Mononeuropathy is characterized as weakness and sensory loss that follows a specific peripheral nerve distribution. Marquez and colleagues showed that the incidence of isolated mononeuropathy was 19%. Isolated mononeuropathy is caused by local factors injuring the nerve. Damage to individual nerves or nerve fascicles has been shown to occur iatrogenically through escharotomy, fasciotomy, or multiple intramuscular injections. Injury can also occur from compression by circumferential burns, bulky tight dressings, or HO. Faulty positioning during splinting, forceful exercise, and skeletal suspension have also been shown to cause mononeuropathy. Therefore, it is essential to be meticulous when performing these procedures to minimize the iatrogenic causes intraoperatively and postoperatively.

Electrical burns have also been associated with the development of mononeuropathy. Since electricity follows the path of least resistance and nerves have the least resistance, electrical burns causes the highest incidence of nerve injury. The heat generated by electrical currents can cause direct nerve injury, scar tissue formation around nerves, and neuropathy from postinjury tissue edema. Tamam and colleagues found that 90% of patients with electrical injury presented with mononeuropathy. In a 17-year review of burn unit admissions, permanent nerve injuries were found in 22% of electrocuted patients. The upper limb was most commonly involved, with the median and ulnar nerves most commonly injured.

Mononeuropathy multiplex is the simultaneous malfunction of 2 or more peripheral nerves in separate areas of the body. Mononeuropathy multiplex has been reported as the most common type of peripheral neuropathy, occurring in 56% to 69% of patients with burns. Mononeuropathy multiplex has been shown to be more common in patients who sustained burns involving more than 20% of the TBSA and having greater than 15% full-thickness burns. Patients with more extensive burns were more likely to develop mononeuropathy multiplex.

In contrast, polyneuropathy or generalized peripheral neuropathy is characterized by distal sensory loss and weakness in a symmetric pattern and is least common among patients with burns. In the case of severe burns, the prevalence of peripheral neuropathy has not been shown to exceed 20%. Risk factors for the development of polyneuropathy following burn injury include older age (>40 years) and staying in the intensive care unit for an extended period of time (>20 days). Studies have found that symptoms of peripheral neuropathy often gradually decreased within a few months after the injury.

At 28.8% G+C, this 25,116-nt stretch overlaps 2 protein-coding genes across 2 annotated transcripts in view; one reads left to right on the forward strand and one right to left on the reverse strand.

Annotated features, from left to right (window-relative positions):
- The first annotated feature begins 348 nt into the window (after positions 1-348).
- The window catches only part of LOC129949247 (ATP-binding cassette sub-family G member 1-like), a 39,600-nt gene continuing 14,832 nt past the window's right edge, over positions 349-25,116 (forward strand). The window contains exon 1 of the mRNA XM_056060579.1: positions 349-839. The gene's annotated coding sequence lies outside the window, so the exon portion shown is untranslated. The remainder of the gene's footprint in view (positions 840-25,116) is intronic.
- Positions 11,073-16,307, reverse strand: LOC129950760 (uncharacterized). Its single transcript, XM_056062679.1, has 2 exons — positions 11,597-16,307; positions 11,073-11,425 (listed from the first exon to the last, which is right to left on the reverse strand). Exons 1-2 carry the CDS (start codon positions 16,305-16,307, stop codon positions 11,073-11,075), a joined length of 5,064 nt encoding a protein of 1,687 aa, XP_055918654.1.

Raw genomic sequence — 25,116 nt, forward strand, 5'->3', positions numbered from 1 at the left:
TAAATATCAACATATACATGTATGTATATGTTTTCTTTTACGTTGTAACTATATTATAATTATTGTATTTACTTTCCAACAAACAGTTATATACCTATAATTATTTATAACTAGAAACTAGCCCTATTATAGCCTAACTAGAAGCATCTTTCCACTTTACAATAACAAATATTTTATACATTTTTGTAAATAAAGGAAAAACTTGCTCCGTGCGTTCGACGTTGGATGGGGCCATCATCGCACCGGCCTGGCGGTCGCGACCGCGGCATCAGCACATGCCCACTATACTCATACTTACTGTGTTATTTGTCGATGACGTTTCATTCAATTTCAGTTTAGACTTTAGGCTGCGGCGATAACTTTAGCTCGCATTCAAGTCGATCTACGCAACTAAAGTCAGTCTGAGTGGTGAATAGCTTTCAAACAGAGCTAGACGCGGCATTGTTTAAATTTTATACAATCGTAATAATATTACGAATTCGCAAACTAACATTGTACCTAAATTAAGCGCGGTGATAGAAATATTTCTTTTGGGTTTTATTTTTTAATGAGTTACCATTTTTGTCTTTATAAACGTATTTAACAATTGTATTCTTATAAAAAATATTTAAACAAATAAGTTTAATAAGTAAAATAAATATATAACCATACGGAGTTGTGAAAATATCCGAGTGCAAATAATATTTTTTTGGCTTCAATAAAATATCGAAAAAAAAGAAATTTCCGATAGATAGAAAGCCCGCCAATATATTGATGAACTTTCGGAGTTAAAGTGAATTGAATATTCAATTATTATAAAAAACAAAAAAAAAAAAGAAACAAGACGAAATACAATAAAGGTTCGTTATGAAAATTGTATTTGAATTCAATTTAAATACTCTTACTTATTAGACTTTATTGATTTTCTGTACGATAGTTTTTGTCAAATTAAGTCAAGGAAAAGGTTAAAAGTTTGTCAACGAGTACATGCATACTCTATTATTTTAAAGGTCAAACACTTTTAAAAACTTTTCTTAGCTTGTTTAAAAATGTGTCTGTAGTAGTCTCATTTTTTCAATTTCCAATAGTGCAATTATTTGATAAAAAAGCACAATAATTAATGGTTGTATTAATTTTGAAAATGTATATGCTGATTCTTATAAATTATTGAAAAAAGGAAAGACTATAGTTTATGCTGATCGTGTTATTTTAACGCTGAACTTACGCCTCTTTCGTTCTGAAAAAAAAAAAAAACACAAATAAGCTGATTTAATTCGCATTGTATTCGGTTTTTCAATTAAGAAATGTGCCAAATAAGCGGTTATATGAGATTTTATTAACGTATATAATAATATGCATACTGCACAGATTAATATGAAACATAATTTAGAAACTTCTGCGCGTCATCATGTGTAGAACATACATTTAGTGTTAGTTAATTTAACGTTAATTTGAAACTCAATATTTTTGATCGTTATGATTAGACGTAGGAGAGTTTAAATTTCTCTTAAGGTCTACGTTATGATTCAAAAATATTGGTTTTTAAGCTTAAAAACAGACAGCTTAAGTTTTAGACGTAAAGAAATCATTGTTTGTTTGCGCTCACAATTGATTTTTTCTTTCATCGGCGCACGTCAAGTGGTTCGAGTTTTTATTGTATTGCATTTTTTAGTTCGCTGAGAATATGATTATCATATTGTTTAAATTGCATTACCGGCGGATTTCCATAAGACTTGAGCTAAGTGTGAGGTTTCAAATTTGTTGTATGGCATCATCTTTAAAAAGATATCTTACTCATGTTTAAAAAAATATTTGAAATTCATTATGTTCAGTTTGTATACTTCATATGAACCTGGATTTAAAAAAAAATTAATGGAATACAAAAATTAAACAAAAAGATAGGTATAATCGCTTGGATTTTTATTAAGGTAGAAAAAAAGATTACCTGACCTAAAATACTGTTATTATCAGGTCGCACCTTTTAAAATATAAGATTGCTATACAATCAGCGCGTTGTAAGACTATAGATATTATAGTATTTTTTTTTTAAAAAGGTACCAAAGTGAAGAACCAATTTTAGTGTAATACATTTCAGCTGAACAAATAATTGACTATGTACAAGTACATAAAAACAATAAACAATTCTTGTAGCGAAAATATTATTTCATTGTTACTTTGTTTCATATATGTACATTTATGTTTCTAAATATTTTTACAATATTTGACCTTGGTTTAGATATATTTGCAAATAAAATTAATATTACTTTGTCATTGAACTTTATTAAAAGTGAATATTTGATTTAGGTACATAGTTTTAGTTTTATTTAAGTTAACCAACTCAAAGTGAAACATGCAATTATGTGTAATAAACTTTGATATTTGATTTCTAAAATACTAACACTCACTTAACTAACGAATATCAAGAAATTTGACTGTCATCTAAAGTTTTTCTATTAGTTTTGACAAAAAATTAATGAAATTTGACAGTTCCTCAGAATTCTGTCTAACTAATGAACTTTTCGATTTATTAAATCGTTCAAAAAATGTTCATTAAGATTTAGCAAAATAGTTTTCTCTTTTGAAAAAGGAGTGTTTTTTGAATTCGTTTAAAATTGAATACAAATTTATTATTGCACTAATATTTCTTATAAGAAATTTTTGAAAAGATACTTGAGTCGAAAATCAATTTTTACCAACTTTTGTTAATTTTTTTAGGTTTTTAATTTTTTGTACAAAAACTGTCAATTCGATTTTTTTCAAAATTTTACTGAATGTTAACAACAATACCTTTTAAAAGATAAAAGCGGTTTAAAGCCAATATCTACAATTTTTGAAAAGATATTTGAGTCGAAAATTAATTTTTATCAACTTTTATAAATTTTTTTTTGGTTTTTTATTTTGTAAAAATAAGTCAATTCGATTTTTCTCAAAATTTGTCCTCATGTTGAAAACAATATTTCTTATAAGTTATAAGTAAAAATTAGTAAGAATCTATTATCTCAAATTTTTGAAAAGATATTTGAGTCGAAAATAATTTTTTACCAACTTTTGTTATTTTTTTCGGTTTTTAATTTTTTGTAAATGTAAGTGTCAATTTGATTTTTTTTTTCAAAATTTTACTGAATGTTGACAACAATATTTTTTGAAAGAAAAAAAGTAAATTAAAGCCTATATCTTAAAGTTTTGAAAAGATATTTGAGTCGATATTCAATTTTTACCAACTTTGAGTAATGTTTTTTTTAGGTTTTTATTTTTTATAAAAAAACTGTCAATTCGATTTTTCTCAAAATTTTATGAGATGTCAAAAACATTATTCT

Mechanism

Pain is processed in a neuronal network, and the interaction between neurons, microglia, and astrocytes is critical for the initiation and maintenance of chronic pain. Activation of glia cells, such as astrocytes and microglia, contributes to that pathogenesis of chronic pain through the interactions between glial cells and neurons. The activation of astrocytes results in the upregulation of nuclear factor-kappa B, extracellular regulated kinase, and Jun N-terminal kinase signaling pathways, whereas the activation of spinal microglial results in the activation of p38 mitogen-activated protein kinase. The activation of these key signaling factors in astrocytes and microglial cells produces proinflammatory cytokines including tumor necrosis factor-alpha (TNF-α), interleukin-1 beta (IL-1β), nitric oxide, prostaglandin, and neurotrophins following burn injury. These inflammatory mediators in turn increase cyclooxygenase-2 (COX-2) activity, causing sensitization of peripheral nociceptors and generation of chronic pain.

With respect to the reduction in motor and sensory conduction velocity following burn injury, several animal models have been instrumental in the understanding of the pathophysiology ( Fig. 1 ). In rats, histologic evaluation of nerve fibers following burn injury has shown wallerian degeneration of axons, disintegration of the myelin sheath, and degeneration of the motor end plate. A decrease in the caliber of large axons has been shown with histologic studies. Furthermore, increased platelet aggregation, accelerated fibrin deposition, and clot formation have been shown to occur following burn injury, leading to vascular occlusion of the vasa nervorum. Additional studies have shown that cutaneous burns induce the release of large molecules from damaged epidermal and dermal cells, which increases interstitial oncotic pressure and stimulates fluid loss leading to edema formation. Furthermore, damaged cells secrete inflammatory cytokines that have been shown to activate inflammatory response pathways. Together, these local and systemic reactions have been postulated to effect changes in the conduction velocity of peripheral nerves leading to neuropathy in the short term and long term.

Fig. 1
Potential mechanism of peripheral neuropathy following burn injury. Damaged cells release inflammatory cytokines that likely activate the inflammatory response pathways. Large molecules from damaged cells increase interstitial oncotic pressure and stimulate fluid loss, leading to edema. The release of cytokines and chemokines caused by burn injury also results in platelet aggregation, accelerated fibrin deposition, and clot formation following burn injury, which can lead to vascular occlusion of the vasa nervorum. The cumulative effect is wallerian degeneration of axons, disintegration of the myelin sheath, and degeneration of the motor end plate.
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Nov 21, 2017 | Posted by in Dental Materials | Comments Off on Peripheral Neuropathy and Nerve Compression Syndromes in Burns